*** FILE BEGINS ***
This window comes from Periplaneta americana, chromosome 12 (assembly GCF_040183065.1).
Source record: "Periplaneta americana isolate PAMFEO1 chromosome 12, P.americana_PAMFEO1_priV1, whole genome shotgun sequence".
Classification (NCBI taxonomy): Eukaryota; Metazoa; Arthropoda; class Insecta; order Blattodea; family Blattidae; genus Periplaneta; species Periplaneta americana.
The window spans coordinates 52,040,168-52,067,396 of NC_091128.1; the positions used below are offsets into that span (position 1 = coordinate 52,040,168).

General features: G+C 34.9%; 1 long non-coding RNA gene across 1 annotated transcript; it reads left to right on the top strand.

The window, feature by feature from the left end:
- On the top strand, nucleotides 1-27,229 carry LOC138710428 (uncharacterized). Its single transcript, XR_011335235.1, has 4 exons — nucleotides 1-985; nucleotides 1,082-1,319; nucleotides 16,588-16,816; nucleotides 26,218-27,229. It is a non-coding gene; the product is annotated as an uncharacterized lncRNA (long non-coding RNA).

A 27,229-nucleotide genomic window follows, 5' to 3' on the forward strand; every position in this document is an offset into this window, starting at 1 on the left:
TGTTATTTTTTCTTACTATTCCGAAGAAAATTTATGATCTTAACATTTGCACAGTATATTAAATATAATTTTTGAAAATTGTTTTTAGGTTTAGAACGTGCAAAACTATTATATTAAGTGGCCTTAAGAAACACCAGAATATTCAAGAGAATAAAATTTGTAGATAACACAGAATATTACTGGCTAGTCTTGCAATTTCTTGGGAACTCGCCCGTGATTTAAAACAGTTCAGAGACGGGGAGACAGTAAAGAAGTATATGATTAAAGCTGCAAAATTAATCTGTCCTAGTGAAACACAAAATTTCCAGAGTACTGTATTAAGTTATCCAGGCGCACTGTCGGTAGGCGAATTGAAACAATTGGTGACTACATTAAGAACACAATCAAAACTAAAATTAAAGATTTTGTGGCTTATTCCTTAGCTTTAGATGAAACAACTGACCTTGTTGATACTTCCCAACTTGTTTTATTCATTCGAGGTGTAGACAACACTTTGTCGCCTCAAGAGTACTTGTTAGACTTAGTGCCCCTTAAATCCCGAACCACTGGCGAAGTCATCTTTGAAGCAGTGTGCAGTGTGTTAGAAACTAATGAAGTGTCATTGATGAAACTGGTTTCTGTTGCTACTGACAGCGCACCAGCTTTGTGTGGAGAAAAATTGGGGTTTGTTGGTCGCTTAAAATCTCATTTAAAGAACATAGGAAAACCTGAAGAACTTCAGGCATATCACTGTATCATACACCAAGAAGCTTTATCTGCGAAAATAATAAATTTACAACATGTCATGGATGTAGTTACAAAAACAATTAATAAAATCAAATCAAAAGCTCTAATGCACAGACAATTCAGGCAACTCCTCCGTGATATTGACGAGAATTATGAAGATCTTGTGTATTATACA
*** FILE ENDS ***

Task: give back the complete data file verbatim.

This window comes from Periplaneta americana, chromosome 12 (assembly GCF_040183065.1).
Source record: "Periplaneta americana isolate PAMFEO1 chromosome 12, P.americana_PAMFEO1_priV1, whole genome shotgun sequence".
Classification (NCBI taxonomy): Eukaryota; Metazoa; Arthropoda; class Insecta; order Blattodea; family Blattidae; genus Periplaneta; species Periplaneta americana.
The window spans coordinates 52,040,168-52,067,396 of NC_091128.1; the positions used below are offsets into that span (position 1 = coordinate 52,040,168).

General features: G+C 34.9%; 1 long non-coding RNA gene across 1 annotated transcript; it reads left to right on the top strand.

The window, feature by feature from the left end:
- On the top strand, nucleotides 1-27,229 carry LOC138710428 (uncharacterized). Its single transcript, XR_011335235.1, has 4 exons — nucleotides 1-985; nucleotides 1,082-1,319; nucleotides 16,588-16,816; nucleotides 26,218-27,229. It is a non-coding gene; the product is annotated as an uncharacterized lncRNA (long non-coding RNA).

A 27,229-nucleotide genomic window follows, 5' to 3' on the forward strand; every position in this document is an offset into this window, starting at 1 on the left:
TGTTATTTTTTCTTACTATTCCGAAGAAAATTTATGATCTTAACATTTGCACAGTATATTAAATATAATTTTTGAAAATTGTTTTTAGGTTTAGAACGTGCAAAACTATTATATTAAGTGGCCTTAAGAAACACCAGAATATTCAAGAGAATAAAATTTGTAGATAACACAGAATATTACTGGCTAGTCTTGCAATTTCTTGGGAACTCGCCCGTGATTTAAAACAGTTCAGAGACGGGGAGACAGTAAAGAAGTATATGATTAAAGCTGCAAAATTAATCTGTCCTAGTGAAACACAAAATTTCCAGAGTACTGTATTAAGTTATCCAGGCGCACTGTCGGTAGGCGAATTGAAACAATTGGTGACTACATTAAGAACACAATCAAAACTAAAATTAAAGATTTTGTGGCTTATTCCTTAGCTTTAGATGAAACAACTGACCTTGTTGATACTTCCCAACTTGTTTTATTCATTCGAGGTGTAGACAACACTTTGTCGCCTCAAGAGTACTTGTTAGACTTAGTGCCCCTTAAATCCCGAACCACTGGCGAAGTCATCTTTGAAGCAGTGTGCAGTGTGTTAGAAACTAATGAAGTGTCATTGATGAAACTGGTTTCTGTTGCTACTGACAGCGCACCAGCTTTGTGTGGAGAAAAATTGGGGTTTGTTGGTCGCTTAAAATCTCATTTAAAGAACATAGGAAAACCTGAAGAACTTCAGGCATATCACTGTATCATACACCAAGAAGCTTTATCTGCGAAAATAATAAATTTACAACATGTCATGGATGTAGTTACAAAAACAATTAATAAAATCAAATCAAAAGCTCTAATGCACAGACAATTCAGGCAACTCCTCCGTGATATTGACGAGAATTATGAAGATCTTGTGTATTATACA